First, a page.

Software-defined-radio (SDR) technology provides the extreme flexibility of software control of radio parameters. However, because it is so different from traditional analog, mixer-based radio architectures, knowing how to optimally incorporate an SDR in a commercial or military communications application requires something of a learning curve. To help expedite the process, Analog Devices and Avnet have teamed on an SDR kit that provides an assembled radio base board using Analog Devices’ AD-FMCOMMS1-EBZFMC wireless communications module, application software, source code, and a number of evaluation tools.

The Zynq™-7000 SDR kit (see figure) from Analog Devices consists of the Avnet ZedBoard 7020 base board; the AD-FMCOMMS1-EBZFMC communications mezzanine-card module [which employs a field-programmable gate array (FPGA) from Xilinx (www.xilinx.com)]; a model-based design kit from The MathWorks (www.mathworks.com); HDL source code; Linux drivers; Gerber files; reference designs; schematic diagrams; and a pair of MMCX-to-MMCX coaxial cables. The FMCOMMS1-EBZ includes an analog front-end which can be quickly configured to operate with a variety of compute-intensive FPGA-based applications. It is designed for use with the Xilinx Zynq® Software-Defined Radio Kit for full flexibility in developing complete SDR-based communications products.

The SDR kit reduces development risk and time; it is suitable for wireless infrastructure, as well as for military and industrial radios. Featuring a 200-MHz bandwidth that can be tuned across a bandwidth of 400 MHz to 4 GHz, it allows operators to bypass the RF section for baseband sampling. It is also well suited for multiple-input, multiple-output (MIMO) antenna configurations. The SDR kit builds on the performance available from the AD-FMCOMMS1-EBZFMC, which is populated with a number of high-performance components from Analog Devices. These components include a 6-GHz model ADL5380 demodulator, a 6-GHz model ADL5375 modulator, a model AD9122 16-b digital-to-analog converter (DAC), and a model AD9643 14-b analog-to-digital converter (ADC).

The SDR board and AD-FMCOMMS1-EBZFMC mezzanine card operate with four functional partitions: the transmit signal path, the receive path, clock generation and management, and register access. For transmission, the card converts in-phase (I) and quadrature (Q) baseband signals to modulated RF/microwave signals. The model AD9122 interpolates this data and applies frequency translation to the baseband signals. A complex analog output from the AD9122 DAC then feeds a model ADL5375 quadrature modulator where it is translated to the required RF output frequency. Following an image-reject filter, the signal is boosted by 20 dB through a model ADL5602 amplifier with 4-GHz bandwidth. The amplifier provides RF outputs to +7.5 dBm. Signals for the AD9122 DAC are generated either by an internal direct-digital synthesizer (DDS) or via external memory.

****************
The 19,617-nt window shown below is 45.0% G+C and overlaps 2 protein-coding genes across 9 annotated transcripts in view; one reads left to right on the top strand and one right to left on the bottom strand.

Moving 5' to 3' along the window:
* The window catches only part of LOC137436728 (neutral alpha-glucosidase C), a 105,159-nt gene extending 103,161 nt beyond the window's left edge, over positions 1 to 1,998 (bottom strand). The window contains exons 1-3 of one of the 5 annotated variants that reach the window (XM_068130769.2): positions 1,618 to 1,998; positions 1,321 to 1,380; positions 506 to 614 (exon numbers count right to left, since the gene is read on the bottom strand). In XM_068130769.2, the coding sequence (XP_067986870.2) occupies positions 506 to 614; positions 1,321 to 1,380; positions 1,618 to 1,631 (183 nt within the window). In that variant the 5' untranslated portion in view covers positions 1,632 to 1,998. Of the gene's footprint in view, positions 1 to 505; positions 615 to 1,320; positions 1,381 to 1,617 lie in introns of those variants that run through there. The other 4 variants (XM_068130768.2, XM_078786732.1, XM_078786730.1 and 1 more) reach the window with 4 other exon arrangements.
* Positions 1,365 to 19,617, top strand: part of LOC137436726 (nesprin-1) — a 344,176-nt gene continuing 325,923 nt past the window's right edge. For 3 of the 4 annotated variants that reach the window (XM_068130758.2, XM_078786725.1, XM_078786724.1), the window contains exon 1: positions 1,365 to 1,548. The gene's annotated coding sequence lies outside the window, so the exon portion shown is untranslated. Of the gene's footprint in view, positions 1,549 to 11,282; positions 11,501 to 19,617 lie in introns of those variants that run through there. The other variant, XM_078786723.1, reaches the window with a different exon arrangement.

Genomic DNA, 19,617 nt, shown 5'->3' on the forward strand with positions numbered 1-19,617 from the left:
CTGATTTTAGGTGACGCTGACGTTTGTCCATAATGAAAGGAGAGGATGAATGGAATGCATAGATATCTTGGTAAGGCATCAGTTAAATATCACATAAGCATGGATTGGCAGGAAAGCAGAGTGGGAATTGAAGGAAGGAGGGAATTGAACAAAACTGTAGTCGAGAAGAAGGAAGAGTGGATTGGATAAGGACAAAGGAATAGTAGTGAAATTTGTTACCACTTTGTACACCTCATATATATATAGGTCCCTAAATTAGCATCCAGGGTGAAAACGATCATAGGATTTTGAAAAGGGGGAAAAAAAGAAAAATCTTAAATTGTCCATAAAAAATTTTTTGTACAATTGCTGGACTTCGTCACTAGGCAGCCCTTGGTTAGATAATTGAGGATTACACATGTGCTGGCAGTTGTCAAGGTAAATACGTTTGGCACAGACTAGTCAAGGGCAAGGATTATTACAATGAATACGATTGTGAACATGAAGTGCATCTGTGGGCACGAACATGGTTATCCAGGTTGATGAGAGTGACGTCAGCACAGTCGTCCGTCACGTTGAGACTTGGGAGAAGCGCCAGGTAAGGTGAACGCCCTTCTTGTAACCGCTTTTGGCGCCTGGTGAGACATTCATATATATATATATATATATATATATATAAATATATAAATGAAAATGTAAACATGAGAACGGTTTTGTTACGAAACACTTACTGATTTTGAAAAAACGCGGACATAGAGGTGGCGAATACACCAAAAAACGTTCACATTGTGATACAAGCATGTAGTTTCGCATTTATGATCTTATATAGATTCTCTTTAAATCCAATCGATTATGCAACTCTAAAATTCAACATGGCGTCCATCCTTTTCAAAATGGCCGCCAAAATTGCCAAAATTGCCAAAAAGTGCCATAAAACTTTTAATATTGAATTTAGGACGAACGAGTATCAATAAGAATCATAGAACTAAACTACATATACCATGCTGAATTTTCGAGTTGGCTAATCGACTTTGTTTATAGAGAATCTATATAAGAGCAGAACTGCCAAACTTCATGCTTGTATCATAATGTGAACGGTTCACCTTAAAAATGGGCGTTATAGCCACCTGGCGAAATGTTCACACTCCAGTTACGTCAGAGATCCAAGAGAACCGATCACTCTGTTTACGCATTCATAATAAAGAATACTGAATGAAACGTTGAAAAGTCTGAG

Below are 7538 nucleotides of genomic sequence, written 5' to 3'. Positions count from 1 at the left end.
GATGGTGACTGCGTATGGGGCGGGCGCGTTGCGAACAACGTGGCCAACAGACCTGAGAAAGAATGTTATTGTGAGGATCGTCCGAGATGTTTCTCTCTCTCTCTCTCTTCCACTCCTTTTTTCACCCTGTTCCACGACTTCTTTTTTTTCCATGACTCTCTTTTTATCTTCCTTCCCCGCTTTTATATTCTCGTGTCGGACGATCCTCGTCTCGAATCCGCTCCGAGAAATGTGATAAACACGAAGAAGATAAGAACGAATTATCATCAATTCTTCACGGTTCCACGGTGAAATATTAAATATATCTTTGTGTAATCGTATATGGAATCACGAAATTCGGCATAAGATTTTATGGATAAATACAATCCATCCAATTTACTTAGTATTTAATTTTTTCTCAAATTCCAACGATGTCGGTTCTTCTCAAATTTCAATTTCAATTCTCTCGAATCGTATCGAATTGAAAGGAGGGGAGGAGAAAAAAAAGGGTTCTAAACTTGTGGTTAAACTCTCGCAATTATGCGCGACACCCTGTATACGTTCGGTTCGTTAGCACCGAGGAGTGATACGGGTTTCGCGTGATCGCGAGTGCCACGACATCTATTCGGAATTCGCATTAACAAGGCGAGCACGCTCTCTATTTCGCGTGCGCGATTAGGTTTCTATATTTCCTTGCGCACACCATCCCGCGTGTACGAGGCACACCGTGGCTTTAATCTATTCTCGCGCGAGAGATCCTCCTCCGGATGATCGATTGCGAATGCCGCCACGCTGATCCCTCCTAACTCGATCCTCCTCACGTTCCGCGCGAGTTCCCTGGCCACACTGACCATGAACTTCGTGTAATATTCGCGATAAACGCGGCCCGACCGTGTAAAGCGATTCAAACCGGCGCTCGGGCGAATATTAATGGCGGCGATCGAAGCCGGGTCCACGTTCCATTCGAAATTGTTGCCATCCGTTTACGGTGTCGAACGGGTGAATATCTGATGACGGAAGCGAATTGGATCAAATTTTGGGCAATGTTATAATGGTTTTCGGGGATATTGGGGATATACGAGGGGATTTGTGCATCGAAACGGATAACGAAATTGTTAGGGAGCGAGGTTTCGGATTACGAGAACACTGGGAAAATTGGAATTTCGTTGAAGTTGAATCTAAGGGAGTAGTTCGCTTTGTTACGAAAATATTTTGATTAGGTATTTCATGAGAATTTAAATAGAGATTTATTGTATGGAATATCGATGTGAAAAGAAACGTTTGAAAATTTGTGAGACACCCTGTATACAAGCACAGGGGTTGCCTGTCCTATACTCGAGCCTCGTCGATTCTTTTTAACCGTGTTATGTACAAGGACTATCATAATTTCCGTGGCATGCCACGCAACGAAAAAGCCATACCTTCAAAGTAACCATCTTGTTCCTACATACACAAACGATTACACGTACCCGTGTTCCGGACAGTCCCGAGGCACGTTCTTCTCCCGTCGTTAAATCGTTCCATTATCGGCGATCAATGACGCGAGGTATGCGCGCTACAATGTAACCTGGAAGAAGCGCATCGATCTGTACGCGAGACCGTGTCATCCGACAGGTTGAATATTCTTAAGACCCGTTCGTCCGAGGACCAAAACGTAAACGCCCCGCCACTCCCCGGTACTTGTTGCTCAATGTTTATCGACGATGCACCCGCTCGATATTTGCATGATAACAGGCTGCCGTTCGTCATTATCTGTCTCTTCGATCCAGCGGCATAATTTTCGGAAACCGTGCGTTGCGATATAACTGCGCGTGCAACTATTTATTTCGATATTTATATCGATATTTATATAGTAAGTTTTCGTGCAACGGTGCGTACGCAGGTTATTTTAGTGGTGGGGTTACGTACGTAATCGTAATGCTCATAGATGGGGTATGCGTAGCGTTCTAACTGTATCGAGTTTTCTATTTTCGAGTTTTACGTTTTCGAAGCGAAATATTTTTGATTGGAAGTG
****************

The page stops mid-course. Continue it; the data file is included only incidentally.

Upon receiving a signal, the card converts an RF signal to complex I and Q signal components. The RF signal is demodulated by the model ADL5380 demodulator to achieve an intermediate-frequency (IF) signal from 50 to 200 MHz. This I/Q IF signal is then filtered and passed to the AD8366 variable-gain amplifier (VGA), which provides as much as 15.75 dB gain. Following additional filtering, the signal is digitized with the AD9643 14-b ADC. The system can derive a clock signal from an on-board crystal or crystal oscillator at 50 MHz or from the FPGA. Multiple boards can be kept in tight synchronization for MIMO applications, provided that the slave boards use the clock signals from the master board.

The Zynq-7000 SDR kit is supplied with operator’s manuals, software, and guidance to help a designer achieve the desired results from the kit. The kit includes the ISE{REG}Design Suite:WebPACK{TM} edition from Xilinx with a Chipscope Pro license node-locked to the embedded Xilinx XC7Z020FPGA. The model-based design kit and evaluation tools from MathWorks help to quickly move conceptual designs to working code for the SDR kit. The kit, which includes two Fourth-Generation Long-Term-Evolution (4G LTE) antennas for use from 2500 to 2700 MHz for those working in cellular systems, should certainly help to speed the educational process for any engineering interested in building on an SDR architecture.

Analog Devices, Inc., 3 Technology Way, Norwood, MA 02062; www.analog.com, Avnet Electronics Marketing, 2211 S. 47th St., Phoenix, AZ 85034; (800) 408-8353, www.avnet.com.